Architectural PhotographyPhotography

Extracts of Local Distance: A Unique Take on Architectural Photography

By 9 February 2010 3 Comments

Countless fragments of existing architectural photography are merged into multi-layered shapes. The resulting collages introduce a third abstract point of view next to the original ones of architect and photographer – this is the concept behind Extracts of Local Distance.

Digital scans of analogue architectural photography form tiny pieces of a large resulting puzzle. The original pictures are being analysed and categorised according to their vanishing-points and shapes. Based on this analysis, slices are being extracted from the source image. These slices retain the information of their position corresponding to their original vanishing-point and thus form a large pool of pieces, ready to be applied to new perspectives and shapes.

The clip below provides a look at the process:


Extracts of Local Distance from STOESELTNTPRO on Vimeo.

Using the extracted image segments, it is now possible to form collages of originally different pictures with a new common perspective. In order to compose a collage, a perspective-grid is defined and a lining of matching image segments is being applied. The segments are not altered to match the frame but fitting ones are chosen from the sheer mass of possible pieces. By defining additional keywords which describe the content of the original photographs, the selection of segments used for the final composition can be influenced. Thus a contextual layer is added through the semantic linking with the source material.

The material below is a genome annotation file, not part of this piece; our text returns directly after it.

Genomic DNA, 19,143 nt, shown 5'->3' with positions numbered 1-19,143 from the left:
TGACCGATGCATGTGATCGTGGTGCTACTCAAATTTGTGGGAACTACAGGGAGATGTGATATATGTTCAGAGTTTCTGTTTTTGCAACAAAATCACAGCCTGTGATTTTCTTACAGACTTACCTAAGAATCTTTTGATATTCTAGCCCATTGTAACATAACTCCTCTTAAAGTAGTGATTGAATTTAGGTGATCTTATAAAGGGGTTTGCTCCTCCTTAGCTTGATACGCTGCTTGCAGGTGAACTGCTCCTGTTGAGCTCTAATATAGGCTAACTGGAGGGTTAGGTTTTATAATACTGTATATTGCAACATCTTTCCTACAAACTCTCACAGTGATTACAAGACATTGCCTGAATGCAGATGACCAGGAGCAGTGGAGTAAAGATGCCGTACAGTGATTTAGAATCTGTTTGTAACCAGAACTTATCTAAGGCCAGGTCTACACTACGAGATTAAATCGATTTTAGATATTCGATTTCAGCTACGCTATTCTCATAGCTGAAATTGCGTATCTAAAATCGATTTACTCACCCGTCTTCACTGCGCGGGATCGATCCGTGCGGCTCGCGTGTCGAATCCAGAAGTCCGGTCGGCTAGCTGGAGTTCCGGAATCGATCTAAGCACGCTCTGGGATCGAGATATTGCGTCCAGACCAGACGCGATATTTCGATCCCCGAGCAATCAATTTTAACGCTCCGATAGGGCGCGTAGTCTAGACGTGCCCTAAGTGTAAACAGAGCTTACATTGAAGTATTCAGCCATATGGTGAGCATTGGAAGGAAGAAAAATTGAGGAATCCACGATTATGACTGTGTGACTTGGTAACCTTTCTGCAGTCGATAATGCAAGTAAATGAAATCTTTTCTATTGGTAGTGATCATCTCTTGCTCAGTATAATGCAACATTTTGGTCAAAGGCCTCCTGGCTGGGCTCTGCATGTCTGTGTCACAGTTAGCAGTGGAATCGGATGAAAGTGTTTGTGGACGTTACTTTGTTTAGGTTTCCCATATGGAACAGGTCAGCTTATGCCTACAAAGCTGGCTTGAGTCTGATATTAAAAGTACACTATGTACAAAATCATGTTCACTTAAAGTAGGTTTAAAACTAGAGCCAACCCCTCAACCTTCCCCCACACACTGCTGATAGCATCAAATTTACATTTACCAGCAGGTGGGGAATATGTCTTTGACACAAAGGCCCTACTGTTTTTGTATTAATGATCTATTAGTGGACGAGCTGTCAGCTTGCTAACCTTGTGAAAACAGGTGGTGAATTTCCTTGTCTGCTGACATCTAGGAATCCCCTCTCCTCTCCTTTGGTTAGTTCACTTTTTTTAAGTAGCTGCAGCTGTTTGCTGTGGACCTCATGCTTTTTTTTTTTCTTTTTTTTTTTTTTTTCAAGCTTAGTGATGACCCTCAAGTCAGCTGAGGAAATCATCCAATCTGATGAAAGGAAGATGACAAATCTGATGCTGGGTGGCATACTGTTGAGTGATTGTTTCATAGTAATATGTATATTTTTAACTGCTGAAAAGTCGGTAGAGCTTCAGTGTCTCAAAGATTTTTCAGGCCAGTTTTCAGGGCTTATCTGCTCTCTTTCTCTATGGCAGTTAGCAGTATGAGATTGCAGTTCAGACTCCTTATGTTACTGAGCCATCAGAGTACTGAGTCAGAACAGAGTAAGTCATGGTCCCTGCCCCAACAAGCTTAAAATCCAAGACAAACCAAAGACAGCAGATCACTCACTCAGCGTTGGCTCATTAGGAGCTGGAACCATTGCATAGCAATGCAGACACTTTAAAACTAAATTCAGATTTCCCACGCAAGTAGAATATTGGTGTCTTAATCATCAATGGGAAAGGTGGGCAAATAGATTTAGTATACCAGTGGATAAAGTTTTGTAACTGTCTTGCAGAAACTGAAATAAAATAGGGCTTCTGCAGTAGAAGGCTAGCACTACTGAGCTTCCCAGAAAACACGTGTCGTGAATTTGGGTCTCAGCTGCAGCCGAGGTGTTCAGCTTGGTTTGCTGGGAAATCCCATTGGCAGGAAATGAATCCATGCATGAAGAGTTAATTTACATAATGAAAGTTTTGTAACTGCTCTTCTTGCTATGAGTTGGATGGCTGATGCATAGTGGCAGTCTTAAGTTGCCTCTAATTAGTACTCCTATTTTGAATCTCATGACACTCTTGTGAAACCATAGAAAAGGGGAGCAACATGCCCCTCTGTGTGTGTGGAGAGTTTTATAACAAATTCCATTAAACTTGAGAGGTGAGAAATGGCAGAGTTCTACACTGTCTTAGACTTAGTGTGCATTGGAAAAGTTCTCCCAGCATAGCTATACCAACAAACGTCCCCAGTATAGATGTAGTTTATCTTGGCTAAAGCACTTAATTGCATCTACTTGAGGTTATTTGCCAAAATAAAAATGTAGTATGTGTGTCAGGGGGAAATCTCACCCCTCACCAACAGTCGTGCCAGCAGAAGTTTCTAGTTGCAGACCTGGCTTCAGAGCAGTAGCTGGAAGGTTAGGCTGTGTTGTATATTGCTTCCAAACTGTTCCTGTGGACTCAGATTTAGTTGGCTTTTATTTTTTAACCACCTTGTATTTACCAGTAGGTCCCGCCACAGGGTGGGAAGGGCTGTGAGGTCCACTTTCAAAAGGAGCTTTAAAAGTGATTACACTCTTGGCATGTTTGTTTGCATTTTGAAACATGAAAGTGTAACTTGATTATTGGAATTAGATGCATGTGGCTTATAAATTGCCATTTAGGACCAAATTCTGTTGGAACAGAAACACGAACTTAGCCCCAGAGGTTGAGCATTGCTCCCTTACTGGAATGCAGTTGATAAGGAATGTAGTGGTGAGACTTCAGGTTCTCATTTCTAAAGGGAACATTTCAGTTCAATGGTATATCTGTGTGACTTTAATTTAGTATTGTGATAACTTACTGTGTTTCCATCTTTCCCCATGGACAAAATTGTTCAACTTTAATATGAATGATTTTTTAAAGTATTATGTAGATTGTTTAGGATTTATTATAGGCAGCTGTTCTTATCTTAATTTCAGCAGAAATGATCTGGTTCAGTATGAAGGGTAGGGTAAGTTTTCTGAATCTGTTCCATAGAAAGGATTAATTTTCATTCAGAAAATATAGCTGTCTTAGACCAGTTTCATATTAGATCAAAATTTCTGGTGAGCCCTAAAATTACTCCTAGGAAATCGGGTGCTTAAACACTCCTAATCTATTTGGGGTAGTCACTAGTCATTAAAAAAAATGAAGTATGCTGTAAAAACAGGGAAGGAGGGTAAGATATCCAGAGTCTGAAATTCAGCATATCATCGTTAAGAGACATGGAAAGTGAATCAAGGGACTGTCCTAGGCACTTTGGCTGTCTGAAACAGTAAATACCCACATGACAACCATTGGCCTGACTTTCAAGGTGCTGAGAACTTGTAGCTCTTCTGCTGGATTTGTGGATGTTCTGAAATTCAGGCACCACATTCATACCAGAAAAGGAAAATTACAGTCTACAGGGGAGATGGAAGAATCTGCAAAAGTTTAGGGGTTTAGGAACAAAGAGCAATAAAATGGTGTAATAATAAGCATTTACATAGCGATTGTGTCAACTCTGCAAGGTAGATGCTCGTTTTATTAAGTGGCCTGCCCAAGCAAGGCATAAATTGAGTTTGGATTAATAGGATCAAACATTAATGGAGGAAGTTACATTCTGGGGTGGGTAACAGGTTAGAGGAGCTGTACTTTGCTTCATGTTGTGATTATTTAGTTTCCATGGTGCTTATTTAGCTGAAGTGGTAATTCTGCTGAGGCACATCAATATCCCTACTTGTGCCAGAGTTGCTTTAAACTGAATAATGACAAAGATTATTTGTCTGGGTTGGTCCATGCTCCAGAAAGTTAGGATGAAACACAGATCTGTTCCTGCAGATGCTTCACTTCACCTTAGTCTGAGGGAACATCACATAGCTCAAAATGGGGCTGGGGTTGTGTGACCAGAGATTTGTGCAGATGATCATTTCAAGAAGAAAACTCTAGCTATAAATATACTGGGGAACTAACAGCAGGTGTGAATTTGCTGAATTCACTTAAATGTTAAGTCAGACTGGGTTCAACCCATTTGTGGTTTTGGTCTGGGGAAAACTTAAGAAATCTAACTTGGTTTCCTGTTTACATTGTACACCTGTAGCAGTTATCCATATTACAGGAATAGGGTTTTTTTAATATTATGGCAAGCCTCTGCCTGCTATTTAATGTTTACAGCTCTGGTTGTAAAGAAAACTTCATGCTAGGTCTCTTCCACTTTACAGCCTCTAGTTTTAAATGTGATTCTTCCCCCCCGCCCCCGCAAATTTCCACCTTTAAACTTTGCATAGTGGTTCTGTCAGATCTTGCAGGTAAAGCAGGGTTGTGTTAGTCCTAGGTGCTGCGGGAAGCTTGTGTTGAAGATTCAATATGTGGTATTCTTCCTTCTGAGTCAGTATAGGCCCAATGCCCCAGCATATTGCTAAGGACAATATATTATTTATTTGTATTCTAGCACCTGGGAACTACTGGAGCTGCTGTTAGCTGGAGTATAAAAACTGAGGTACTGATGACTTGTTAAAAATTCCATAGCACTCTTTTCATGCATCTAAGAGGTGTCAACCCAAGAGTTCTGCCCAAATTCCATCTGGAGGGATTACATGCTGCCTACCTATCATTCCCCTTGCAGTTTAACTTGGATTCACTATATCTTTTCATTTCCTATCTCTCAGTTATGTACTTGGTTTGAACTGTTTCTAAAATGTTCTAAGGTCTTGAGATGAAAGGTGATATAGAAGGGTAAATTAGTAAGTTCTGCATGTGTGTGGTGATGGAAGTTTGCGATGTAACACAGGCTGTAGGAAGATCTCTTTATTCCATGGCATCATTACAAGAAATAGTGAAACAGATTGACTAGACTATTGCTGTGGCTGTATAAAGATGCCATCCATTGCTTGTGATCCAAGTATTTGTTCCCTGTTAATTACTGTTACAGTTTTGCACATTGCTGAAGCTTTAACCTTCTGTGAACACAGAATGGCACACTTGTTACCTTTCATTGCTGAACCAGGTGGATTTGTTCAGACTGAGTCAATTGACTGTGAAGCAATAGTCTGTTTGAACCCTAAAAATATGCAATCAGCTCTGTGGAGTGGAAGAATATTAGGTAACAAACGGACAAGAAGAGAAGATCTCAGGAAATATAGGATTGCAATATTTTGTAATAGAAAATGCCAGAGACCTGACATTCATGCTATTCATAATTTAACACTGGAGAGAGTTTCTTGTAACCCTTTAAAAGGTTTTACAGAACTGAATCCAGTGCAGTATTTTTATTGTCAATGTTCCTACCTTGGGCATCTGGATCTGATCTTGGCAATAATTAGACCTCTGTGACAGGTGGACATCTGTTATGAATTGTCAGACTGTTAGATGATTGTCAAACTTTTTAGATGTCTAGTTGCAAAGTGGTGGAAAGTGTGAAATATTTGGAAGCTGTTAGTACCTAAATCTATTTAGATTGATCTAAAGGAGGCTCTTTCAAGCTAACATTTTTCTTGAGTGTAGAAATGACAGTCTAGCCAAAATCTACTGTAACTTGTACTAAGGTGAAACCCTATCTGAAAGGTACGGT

The recompositions mix and match the views and perspectives of both the architect and the photographer with a third, newly chosen frame. The resulting fine-art prints are entirely unique, and represent a new take on architectural imagery.

Head over to http://www.localdistance.org/ for full details, especially the results page which has some stunning images.

Andy

Andy is Professor of Digital Urban Systems at the Centre for Advanced Spatial Analysis at University College London.

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About Salient

The Castle
Unit 345
2500 Castle Dr
Manhattan, NY

T: +216 (0)40 3629 4753
E: hello@themenectar.com